China intends to introduce a new security review mandate for all generative AI services prior to operation as new chatbots like ChatGPT continue to surface.

Governments around the world are finding themselves face to face with questions on how to handle the swift rise of artificial intelligence (AI)

In China, local authorities announced that they plan to enforce a mandatory review of generative AI services prior to their public operation.

According to a statement on the website of the Cyberspace Administration of China - China’s internet regulator - providers of AI services have a responsibility to make sure all content is accurate, respects intellectual property (IP) and does not discriminate or endanger security.

Additionally, all AI-generated content must be clearly labeled as such.

These announcements come after one of China’s largest tech companies Baidu Inc. unveiled its new AI chatbot ERNIE, rivaling that of OpenAI’s ChatGPT, back in late March.

ERNIE is built off of an AI-based deep learning model, Ernie, which stands for "Enhanced Representation through Knowledge Integration.” In addition to Baidu’s AI chatbot, other Chinese tech giants like Alibaba Group Holding Ltd. and SenseTime Group Inc. are all in the race to build out AI platforms rivaling those of Google and Microsoft.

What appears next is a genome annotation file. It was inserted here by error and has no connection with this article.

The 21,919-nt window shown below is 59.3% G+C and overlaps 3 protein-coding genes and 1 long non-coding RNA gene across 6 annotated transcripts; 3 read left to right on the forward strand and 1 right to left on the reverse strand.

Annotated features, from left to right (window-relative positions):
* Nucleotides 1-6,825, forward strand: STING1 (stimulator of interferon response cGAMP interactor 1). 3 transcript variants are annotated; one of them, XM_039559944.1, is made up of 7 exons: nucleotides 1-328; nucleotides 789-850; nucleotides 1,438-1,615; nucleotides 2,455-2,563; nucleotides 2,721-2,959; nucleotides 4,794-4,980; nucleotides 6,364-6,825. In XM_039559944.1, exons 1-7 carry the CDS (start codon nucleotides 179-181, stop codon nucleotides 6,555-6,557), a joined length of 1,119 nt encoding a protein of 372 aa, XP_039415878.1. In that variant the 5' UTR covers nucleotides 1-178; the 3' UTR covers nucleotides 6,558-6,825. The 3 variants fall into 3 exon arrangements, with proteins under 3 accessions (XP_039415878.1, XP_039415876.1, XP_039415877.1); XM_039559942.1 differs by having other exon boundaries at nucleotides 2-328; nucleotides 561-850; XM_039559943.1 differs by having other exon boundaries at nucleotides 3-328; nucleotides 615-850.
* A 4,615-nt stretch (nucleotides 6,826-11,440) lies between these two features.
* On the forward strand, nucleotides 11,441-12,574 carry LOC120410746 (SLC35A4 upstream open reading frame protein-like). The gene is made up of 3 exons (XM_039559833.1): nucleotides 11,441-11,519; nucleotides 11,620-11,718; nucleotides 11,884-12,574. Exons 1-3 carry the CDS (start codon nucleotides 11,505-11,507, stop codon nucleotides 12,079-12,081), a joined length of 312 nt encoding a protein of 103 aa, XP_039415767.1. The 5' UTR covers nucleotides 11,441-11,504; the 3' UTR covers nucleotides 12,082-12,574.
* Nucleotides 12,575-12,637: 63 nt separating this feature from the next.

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Similar to the Chinese authorities, many governments around the world are finding their footing in dealing with the rise in AI services. 

Recently, Japan openly showed its support for OpenAI’s ChatGPT. The Japanese government said it would even consider incorporating AI technology into its governmental systems, so long as privacy and cybersecurity concerns are addressed.

However other countries are not taking as keen of a stance on this emerging technology. Italian regulators placed a temporary ban on ChatGPT following a data breach on the platform that exposed private user data. In Canada, OpenAI is currently facing a privacy probe after allegations of harvesting personal information.

The United States President Joe Biden addressed tech firms to consider the risks of AI to society, national security and the economy.

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